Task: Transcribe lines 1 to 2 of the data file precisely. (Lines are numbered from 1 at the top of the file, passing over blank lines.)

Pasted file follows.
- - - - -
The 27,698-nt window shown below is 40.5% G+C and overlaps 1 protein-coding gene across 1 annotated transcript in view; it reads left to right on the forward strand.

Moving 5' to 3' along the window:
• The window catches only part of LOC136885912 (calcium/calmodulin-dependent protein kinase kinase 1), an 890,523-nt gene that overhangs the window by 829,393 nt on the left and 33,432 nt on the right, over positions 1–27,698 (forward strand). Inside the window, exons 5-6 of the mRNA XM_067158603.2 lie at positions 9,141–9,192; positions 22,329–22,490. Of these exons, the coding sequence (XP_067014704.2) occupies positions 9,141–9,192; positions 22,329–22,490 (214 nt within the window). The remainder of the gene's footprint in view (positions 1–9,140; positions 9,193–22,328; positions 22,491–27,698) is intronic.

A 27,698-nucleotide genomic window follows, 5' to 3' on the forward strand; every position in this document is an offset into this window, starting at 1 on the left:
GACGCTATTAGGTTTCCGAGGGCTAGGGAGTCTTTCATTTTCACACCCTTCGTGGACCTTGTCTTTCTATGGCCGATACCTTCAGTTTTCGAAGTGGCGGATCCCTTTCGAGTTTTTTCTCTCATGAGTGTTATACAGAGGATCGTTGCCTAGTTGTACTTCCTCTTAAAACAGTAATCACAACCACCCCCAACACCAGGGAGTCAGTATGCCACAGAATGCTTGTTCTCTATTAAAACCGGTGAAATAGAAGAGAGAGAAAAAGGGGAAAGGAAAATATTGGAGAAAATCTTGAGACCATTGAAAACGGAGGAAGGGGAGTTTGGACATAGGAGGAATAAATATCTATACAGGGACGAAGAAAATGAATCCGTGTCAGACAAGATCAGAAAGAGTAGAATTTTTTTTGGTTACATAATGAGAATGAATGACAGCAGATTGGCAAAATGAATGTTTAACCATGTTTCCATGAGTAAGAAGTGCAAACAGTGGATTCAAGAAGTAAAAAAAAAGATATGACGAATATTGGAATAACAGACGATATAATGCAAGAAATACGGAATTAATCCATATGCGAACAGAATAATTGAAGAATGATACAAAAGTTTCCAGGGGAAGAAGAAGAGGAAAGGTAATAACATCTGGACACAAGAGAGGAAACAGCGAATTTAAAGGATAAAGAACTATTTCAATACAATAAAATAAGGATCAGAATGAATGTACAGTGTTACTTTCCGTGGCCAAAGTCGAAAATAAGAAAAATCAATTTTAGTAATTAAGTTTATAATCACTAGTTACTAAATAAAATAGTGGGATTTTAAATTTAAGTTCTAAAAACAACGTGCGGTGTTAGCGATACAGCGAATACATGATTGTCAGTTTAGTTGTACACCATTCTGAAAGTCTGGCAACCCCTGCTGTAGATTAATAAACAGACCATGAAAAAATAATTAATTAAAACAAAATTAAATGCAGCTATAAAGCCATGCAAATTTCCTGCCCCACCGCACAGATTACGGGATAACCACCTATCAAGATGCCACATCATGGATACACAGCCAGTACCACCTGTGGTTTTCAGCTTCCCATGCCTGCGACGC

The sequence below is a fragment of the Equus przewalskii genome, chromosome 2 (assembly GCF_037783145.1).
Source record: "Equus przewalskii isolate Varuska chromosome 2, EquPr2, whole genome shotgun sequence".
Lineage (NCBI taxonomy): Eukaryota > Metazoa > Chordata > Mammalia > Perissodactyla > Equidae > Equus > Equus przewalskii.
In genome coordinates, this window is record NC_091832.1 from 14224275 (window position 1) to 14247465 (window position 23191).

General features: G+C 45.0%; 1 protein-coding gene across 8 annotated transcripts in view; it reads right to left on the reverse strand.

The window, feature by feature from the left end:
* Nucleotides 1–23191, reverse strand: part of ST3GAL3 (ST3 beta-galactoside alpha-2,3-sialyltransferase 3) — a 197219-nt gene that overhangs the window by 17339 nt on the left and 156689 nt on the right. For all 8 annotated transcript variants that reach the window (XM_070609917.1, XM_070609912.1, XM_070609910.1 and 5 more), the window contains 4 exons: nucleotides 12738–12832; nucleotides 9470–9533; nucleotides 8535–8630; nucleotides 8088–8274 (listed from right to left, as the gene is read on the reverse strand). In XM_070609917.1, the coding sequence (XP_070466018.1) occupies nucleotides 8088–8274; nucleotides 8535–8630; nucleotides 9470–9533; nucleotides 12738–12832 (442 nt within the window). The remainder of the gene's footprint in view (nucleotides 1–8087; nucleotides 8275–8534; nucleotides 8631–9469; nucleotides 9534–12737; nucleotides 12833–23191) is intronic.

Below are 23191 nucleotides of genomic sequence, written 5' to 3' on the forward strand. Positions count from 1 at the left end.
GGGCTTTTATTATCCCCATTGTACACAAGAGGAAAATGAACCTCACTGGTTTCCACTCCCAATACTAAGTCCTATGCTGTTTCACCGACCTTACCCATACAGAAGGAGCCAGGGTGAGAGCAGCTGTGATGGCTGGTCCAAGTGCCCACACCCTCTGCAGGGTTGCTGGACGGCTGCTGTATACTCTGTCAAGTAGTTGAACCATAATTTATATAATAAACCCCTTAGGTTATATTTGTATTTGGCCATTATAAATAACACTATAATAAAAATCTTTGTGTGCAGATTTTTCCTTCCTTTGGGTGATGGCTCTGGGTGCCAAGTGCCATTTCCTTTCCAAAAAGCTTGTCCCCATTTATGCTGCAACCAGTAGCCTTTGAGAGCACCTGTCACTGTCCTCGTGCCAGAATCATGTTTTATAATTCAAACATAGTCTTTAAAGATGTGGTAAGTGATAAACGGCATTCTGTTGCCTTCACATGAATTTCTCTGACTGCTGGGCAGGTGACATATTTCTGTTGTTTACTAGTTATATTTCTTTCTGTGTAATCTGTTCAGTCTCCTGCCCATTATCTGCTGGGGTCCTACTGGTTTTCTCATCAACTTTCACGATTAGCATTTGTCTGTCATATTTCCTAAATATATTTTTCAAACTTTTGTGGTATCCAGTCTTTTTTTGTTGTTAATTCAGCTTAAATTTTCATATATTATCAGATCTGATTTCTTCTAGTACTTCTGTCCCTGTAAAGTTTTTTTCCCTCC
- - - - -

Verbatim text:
The 27,698-nt window shown below is 40.5% G+C and overlaps 1 protein-coding gene across 1 annotated transcript in view; it reads left to right on the forward strand.

Moving 5' to 3' along the window: